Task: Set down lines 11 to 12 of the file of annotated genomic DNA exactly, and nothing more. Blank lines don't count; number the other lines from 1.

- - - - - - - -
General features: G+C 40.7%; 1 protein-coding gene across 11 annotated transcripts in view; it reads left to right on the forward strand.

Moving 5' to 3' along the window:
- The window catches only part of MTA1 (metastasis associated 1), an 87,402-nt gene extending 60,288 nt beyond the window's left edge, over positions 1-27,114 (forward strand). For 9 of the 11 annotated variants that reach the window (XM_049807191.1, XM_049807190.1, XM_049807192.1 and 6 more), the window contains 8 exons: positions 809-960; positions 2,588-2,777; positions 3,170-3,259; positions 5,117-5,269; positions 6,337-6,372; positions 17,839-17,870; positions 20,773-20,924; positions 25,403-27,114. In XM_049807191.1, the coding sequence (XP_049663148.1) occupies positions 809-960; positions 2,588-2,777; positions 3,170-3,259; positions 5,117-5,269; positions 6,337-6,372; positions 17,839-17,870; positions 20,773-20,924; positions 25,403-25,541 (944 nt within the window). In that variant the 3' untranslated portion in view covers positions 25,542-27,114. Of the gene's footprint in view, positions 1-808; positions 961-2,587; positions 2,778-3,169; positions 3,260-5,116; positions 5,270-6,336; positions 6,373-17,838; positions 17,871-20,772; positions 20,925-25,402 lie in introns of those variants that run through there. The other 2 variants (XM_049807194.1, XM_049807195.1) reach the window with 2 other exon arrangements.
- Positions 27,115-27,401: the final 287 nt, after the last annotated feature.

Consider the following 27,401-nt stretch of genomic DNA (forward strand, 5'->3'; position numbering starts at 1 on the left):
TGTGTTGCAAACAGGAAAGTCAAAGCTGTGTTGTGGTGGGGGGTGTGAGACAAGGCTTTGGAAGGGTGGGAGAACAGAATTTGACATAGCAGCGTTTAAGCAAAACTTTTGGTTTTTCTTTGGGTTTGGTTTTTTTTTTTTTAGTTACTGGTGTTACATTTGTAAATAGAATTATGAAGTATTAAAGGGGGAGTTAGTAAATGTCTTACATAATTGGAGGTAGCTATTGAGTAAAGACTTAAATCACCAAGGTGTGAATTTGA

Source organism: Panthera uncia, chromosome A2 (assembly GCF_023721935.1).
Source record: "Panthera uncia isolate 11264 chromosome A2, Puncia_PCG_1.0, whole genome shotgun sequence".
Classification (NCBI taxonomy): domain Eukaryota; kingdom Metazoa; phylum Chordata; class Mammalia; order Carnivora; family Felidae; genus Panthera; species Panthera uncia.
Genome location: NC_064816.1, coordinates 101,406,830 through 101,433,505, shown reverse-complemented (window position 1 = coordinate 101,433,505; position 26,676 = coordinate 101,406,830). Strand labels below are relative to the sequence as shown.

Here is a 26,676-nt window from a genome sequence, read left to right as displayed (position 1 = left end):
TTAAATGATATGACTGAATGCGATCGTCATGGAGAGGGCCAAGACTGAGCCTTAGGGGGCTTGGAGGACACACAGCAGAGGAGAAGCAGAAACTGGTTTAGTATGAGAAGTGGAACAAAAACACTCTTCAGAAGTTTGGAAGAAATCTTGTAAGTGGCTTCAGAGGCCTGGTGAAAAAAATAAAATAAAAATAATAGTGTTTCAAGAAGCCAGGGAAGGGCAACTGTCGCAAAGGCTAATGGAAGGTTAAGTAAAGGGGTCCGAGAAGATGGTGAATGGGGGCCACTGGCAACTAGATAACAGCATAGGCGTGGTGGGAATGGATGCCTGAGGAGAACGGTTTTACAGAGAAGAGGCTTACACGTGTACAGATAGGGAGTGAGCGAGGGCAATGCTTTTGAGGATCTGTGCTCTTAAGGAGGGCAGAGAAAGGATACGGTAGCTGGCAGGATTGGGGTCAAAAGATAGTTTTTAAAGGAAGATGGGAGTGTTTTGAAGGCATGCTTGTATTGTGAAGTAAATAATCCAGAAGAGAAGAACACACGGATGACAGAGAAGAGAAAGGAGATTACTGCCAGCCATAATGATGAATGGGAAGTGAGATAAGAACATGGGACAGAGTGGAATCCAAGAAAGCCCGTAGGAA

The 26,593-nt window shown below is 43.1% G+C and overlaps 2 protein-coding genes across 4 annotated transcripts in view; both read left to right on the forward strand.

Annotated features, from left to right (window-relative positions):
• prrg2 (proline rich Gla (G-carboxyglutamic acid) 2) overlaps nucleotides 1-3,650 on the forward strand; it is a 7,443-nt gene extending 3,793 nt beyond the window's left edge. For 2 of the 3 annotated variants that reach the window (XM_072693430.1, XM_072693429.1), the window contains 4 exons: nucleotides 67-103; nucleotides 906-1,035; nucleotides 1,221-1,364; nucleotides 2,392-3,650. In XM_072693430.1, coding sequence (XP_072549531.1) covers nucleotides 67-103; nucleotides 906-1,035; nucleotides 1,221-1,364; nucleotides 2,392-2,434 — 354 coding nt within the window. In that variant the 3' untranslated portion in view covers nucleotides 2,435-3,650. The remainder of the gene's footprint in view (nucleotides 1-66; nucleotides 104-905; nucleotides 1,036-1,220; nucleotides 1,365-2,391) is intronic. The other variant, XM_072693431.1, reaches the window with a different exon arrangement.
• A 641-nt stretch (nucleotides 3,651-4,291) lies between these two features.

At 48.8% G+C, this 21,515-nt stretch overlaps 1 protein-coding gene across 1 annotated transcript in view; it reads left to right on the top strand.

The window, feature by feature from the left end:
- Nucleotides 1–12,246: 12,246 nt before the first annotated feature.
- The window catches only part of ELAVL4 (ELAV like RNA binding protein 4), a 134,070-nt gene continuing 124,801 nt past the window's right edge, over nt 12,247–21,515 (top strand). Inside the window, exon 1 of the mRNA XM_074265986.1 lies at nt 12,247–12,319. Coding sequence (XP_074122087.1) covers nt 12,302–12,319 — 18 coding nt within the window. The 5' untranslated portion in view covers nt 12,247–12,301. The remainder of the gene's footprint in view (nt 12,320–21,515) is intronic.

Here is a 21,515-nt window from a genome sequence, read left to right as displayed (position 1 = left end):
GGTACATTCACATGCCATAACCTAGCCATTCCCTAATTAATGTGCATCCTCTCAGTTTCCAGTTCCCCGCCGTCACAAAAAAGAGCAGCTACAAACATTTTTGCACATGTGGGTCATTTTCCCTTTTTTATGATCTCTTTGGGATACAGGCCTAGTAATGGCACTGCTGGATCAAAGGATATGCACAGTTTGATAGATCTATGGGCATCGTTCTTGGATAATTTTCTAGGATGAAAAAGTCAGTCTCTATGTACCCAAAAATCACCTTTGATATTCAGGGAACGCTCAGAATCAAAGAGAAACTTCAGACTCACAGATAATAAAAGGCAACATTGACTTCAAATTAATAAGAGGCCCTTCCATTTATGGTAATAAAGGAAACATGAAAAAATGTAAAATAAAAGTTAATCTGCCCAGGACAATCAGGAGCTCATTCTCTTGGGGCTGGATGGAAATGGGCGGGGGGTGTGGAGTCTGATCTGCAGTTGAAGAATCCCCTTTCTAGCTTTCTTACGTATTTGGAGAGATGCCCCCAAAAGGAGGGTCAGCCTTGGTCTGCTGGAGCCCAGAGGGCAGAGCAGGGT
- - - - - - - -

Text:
Here is a 26,676-nt window from a genome sequence, read left to right as displayed (position 1 = left end):
TTAAATGATATGACTGAATGCGATCGTCATGGAGAGGGCCAAGACTGAGCCTTAGGGGGCTTGGAGGACACACAGCAGAGGAGAAGCAGAAACTGGTTTAGTATGAGAAGTGGAACAAAAACACTCTTCAGAAGTTTGGAAGAAATCTTGTAAGTGGCTTCAGAGGCCTGGTGAAAAAAATAAAATAAAAATAATAGTGTTTCAAGAAGCCAGGGAAGGGCAACTGTCGCAAAGGCTAATGGAAGGTTAAGTAAAGGGGTCCGAGAAGATGGTGAATGGGGGCCACTGGCAACTAGATAACAGCATAGGCGTGGTGGGAATGGATGCCTGAGGAGAACGGTTTTACAGAGAAGAGGCTTACACGTGTACAGATAGGGAGTGAGCGAGGGCAATGCTTTTGAGGATCTGTGCTCTTAAGGAGGGCAGAGAAAGGATACGGTAGCTGGCAGGATTGGGGTCAAAAGATAGTTTTTAAAGGAAGATGGGAGTGTTTTGAAGGCATGCTTGTATTGTGAAGTAAATAATCCAGAAGAGAAGAACACACGGATGACAGAGAAGAGAAAGGAGATTACTGCCAGCCATAATGATGAATGGGAAGTGAGATAAGAACATGGGACAGAGTGGAATCCAAGAAAGCCCGTAGGAA